Abstract W P83: The Clinical Sequelae of Intraprocedural Aneurysmal Ruptures
Introduction: Aneurysmal (SAH) continues to be a significant cause of morbidity and mortality, despite advances in neuro critical care and management of vasospasm. Endovascular techniques have evolved rapidly and are safe alternatives to surgical clipping. Nonetheless, intra procedural ruptures are a serious complication with long term consequences. Our aims were to note the vital sign changes leading up to an intraprocedural rupture and to determine clinical outcomes of patients who had experienced such an event. We investigated whether patients who received immediate balloon assistance upon rupture fared better post-procedurally.
Methods: This study utilized a single institution retrospective analysis of consecutive cases of intraprocedural aneurysmal ruptures from July of 2009 to July 2014 at the Medical University of South Carolina. Patient charts and angiographic records were reviewed. All cases were performed under general anesthesia in the neuro interventional suite with invasive blood pressure monitoring.
Results: 13 intraprocedural aneurysmal ruptures were reviewed. 8 were female and 5 were male, with ages ranging from 35 to 80 years. 8 aneurysms were unruptured at the time of the procedure, while 5 presented with SAH. 10 ruptures were treated with balloon inflation, 4 of which did not have a balloon immediately in place at the time of rupture. 4 patients had the rupture treated with balloon inflation only, 1 was treated with protamine injection, and 5 were treated with both balloon inflation and protamine. Mean heart rate was 77.6 bmp (+/- 10.9) prior to rupture and mean post rupture heart rate was 75.9 bmp (+/- 12.2), for an average change of -1.63 bpm (+/- 10.8). Average SBP prior to rupture was 106.4 mmHg (+/- 11.5), with a post rupture SBP of 119.2 mmHg (+/- 18) for an average elevation of 12.8 mmHg (+/- 11.6). Of the 5 patients whose CT scans remained unchanged from baseline, all had a balloon available for inflation, none needed a EVD, and no neurological deficits due to intraprocedural perforation were noted.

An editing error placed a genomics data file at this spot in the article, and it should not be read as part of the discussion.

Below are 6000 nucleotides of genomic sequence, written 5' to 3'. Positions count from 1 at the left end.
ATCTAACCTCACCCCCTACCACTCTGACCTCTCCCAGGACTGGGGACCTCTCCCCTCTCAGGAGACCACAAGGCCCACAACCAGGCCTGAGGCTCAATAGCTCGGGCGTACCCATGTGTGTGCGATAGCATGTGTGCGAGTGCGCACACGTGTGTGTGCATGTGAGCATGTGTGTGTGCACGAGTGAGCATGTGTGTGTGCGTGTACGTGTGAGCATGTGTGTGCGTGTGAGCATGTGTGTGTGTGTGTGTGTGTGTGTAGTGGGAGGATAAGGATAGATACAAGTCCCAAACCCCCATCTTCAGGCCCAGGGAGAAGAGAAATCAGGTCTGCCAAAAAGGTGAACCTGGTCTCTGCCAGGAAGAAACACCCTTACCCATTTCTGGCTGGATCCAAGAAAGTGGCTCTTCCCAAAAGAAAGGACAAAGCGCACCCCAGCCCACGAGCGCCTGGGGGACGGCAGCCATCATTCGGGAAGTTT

Conclusions: Our study suggests that balloon assisted embolization procedures tend to produce better clinical outcomes. Further examination of the effects of both heart rate and systolic blood pressure leading up to ruptures will be necessary.
Author Disclosures: R. Peneva: None. J. Vargas: None. A.S. Turk: Research Grant; Modest; Microvention. Speakers' Bureau; Modest; Penumbra, Stryker. Honoraria; Modest; Microvention, Coviden. M. Chaudry: Research Grant; Modest; Microvention. Speakers' Bureau; Modest; Microvention, Stryker, Penumbra. R.D. Turner: Consultant/Advisory Board; Modest; Stryker, Siemens, Pulsar, Penumbra, Microvention. A. Spiotta: Consultant/Advisory Board; Modest; Microvention, Stryker, Pulsar, Penumbra.
- © 2015 by American Heart Association, Inc.